As far as possible, weapons manufacturers attempt to manufacture one weapon, with slight modifications, for as many of the above categories of use as possible. While large caliber small arms of the same basic design can find application in all types of use; the requirements for the individual types of use are sometimes contradictory.

Fingerprint or handprint scanning systems for identifying/authorizing gun users have already been proposed. However, these systems are unsuitable in cases where, for example, the user is wearing a glove or a bandage on his hand, or when the hand has been soiled with paint, oil or mud.

Additionally the provision of pushbuttons or the like for entering a personal identification number for enabling usage of a weapon has been proposed. However this approach requires a special construction of the weapon in order to provide storage space for the pushbuttons.

Voice and speech detection devices to identify/authorize a user of a weapon have also been proposed. These systems do not given thought to the fact that high-pitched, excited or whispering voices sound differently than voices or words that were entered calmly beforehand in the weapons shop as a reference sample.

The following publications are known: U.S. Pat. Nos. 5,459,957; 5,546,690; 5,560,135; 5,570,528; 5,636,464; 5,924,232; Japanese patent document JP 0100258178AA; U.S. Pat. Nos. 5,603,179; 5,303,495; 4,682,435; 4,467,545; 5,022,175; Japanese patent document JP 0040109300AA; German patent document DE-OS 198 31 690 and German patent document DE-OS 198 05 306.


FIG. 1 is a left, rear perspective view of an example automatic firearm.

FIG. 2 is a block diagram of an example identification module.

FIG. 3 is a block diagram of an example blank module.

FIG. 4 is a schematic view of an example magazine.

FIG. 5 is a cross-sectional view of an example magazine shaft of the firearm of FIG. 1.

FIG. 6 is a schematic illustration of an example breech and piezoelectric device.

FIG. 7 is a block diagram of an example magazine and an example magazine identification module.


The example pistol of FIG. 1 has a module 1 which may be inserted into the rear of the handle 2. A block diagram illustrating an example module 1 is shown in FIG. 2. The module 1 has a safety or an actuator 4 for controlling the state of a safety of the pistol. The module 1 may also have an electronic identification device 6 such as a voice identification device, a speech identification device, and/or a magazine identification device. The voice identification device, the speech identification device, and/or the magazine identification device, if present, may control the state of the safety via the actuator 4. For example, the safety 1 may only enter the “ready to fire” state when the voice identification device, the speech identification device, and/or the magazine identification device outputs a signal indicating that the user of the weapon is an authorized user. This signal may cause the actuator 4 to drive the safety by, for example, unblocking the firing pin, the trigger, or another portion of the trigger mechanism.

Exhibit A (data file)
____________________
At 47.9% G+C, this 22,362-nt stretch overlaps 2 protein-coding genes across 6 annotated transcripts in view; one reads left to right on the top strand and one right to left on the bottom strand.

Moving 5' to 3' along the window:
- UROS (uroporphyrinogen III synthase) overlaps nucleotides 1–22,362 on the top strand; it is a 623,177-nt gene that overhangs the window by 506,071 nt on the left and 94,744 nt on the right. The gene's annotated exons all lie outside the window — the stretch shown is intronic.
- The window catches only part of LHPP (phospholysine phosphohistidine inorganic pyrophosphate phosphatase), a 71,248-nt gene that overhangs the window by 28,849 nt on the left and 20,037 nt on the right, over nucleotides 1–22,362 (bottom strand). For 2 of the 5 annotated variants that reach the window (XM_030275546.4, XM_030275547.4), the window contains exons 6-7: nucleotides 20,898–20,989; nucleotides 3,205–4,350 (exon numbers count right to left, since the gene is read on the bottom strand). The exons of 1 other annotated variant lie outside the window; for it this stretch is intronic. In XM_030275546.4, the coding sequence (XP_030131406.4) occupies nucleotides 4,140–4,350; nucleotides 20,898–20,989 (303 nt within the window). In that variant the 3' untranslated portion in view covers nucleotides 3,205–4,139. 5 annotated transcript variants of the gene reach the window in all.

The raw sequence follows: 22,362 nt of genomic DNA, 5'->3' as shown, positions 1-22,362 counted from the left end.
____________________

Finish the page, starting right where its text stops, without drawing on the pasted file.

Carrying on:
The module 1 may alternatively be a blank module 10 which, after being attached to the pistol either keeps the weapon's safety permanently on or permanently off until the module 10 is removed. In other words, rather than requiring the user to identify himself/herself by entering data (e.g., a voice command) into the module 10, the blank module 10 could be configured to not require such data. In a case where the blank module 10 places the safety in a ready to fire state, possession of the blank module 10 (i.e., connection of the blank module 1 to the handle 2) would serve as authorization to fire the weapon. In other words, as shown in FIG. 3, the blank module 10 would not have an electronic identification device and, thus, would not serve to uniquely identify authorized users, but would instead have a mechanical actuator 14 for holding the safety in a released state whenever the module 10 is attached to the handle 2. Of course, a blank module 10 designed to maintain the safety in the prevent firing condition, would not include the actuator 14.

In the illustrated example, the weapon is powered by relative movement between two parts. In some examples, the moving parts are a magazine 20 and a magnetic or electrical device located in the magazine shaft 22 such that, inserting the magazine 20 into the magazine shaft 22 of the pistol generates a current surge, which supplies the energy for operation of the identification device 6 and the actuator 4.